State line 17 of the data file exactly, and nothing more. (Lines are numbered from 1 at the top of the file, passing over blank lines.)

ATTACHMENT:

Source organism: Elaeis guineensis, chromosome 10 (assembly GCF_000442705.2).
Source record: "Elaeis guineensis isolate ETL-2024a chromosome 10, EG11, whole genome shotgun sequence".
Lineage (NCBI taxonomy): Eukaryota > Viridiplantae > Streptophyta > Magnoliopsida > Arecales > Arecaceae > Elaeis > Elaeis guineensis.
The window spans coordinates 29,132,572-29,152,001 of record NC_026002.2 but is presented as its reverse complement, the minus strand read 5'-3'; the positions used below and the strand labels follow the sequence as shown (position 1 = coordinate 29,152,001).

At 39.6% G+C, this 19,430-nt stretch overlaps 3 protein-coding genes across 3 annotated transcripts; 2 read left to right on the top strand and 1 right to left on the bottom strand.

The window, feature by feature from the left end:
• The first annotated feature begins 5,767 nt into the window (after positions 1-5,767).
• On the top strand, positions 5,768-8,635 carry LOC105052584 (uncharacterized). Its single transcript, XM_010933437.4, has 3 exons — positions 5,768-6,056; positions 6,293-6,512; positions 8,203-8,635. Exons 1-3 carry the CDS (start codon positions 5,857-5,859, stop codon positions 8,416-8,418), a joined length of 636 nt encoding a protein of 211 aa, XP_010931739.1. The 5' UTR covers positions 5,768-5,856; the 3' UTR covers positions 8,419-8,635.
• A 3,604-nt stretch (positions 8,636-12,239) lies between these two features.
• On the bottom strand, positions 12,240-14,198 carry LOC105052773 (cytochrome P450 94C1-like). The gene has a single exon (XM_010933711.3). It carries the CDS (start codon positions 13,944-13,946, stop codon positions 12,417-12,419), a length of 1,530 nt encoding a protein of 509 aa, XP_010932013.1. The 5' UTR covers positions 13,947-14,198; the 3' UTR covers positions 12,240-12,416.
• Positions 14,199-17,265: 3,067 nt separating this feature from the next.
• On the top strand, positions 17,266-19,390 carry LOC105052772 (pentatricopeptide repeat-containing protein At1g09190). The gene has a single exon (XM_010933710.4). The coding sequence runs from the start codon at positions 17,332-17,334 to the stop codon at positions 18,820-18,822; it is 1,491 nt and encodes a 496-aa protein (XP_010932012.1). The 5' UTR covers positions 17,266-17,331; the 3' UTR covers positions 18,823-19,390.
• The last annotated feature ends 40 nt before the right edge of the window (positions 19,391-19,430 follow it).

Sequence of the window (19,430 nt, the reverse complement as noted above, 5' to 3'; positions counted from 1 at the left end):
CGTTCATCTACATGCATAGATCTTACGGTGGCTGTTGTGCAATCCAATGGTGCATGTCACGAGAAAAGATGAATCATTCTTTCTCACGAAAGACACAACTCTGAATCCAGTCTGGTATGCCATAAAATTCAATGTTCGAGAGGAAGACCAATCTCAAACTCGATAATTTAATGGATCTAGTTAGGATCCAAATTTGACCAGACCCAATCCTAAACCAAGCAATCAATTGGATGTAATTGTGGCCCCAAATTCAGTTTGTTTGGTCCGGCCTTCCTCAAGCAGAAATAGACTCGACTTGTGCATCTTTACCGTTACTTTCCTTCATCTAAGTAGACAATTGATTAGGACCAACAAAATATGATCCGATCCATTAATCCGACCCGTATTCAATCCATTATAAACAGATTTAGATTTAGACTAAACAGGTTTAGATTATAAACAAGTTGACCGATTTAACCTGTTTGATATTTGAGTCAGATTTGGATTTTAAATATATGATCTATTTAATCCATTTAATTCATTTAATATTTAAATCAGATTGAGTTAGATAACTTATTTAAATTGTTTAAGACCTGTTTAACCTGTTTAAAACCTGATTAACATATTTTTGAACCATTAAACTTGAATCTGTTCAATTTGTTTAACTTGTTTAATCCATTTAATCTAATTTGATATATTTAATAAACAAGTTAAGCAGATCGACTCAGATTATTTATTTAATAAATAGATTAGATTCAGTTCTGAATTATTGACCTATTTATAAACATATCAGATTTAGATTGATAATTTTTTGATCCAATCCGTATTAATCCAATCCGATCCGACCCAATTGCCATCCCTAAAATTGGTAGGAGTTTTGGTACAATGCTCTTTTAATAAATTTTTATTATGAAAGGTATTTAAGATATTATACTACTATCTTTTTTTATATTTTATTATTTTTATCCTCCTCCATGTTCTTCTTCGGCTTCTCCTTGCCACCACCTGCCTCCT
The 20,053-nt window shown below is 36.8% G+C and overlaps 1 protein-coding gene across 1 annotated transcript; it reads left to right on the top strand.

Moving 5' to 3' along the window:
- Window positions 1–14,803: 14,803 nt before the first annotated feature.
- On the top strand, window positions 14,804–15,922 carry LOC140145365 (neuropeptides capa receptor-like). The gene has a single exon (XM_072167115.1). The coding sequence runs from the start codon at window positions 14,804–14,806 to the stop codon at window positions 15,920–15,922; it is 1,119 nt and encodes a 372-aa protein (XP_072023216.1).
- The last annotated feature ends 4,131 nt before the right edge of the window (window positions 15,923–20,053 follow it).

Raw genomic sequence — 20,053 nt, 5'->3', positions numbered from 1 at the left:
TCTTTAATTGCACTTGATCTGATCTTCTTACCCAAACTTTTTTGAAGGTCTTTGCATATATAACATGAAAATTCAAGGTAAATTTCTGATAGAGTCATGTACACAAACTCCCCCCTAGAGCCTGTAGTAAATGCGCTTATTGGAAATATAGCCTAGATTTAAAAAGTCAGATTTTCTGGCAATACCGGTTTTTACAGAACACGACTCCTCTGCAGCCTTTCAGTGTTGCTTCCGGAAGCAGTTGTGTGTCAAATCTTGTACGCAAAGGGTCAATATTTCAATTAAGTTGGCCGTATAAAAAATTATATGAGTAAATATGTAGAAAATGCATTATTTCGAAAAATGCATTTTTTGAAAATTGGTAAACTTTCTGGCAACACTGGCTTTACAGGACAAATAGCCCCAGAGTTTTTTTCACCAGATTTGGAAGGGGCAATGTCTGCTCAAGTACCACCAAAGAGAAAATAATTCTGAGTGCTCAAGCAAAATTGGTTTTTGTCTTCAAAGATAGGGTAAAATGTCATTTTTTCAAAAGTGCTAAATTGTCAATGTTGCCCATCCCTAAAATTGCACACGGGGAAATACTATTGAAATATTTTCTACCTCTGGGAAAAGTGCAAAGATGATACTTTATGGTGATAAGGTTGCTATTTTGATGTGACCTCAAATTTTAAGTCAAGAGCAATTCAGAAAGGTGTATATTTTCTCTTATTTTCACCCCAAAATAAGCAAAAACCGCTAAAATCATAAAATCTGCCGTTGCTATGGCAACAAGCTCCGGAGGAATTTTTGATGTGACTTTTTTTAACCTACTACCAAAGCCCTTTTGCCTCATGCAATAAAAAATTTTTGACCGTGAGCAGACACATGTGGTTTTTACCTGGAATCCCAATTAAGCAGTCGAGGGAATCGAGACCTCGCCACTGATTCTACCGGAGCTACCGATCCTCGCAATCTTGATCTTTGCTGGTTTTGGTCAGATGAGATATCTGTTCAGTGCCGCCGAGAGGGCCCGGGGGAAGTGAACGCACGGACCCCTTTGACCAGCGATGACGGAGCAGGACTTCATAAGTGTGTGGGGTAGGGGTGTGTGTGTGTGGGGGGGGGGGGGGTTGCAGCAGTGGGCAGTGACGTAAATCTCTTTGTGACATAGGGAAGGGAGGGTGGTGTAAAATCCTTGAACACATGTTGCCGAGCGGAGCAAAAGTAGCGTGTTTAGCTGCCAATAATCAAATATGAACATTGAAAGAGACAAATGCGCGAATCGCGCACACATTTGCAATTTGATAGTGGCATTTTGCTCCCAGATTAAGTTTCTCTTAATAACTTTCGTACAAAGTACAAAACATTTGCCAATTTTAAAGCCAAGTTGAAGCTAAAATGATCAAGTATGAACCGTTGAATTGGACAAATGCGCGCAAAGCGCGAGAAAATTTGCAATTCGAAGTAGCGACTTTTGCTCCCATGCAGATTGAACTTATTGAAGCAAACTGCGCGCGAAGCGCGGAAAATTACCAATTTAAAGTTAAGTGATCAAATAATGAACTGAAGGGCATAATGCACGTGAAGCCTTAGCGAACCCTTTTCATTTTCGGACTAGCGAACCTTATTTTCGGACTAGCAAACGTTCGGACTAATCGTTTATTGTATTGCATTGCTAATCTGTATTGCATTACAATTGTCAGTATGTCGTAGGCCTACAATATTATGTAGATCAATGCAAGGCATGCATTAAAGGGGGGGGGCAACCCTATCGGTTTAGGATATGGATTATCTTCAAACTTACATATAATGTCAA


Moving 5' to 3' along the window: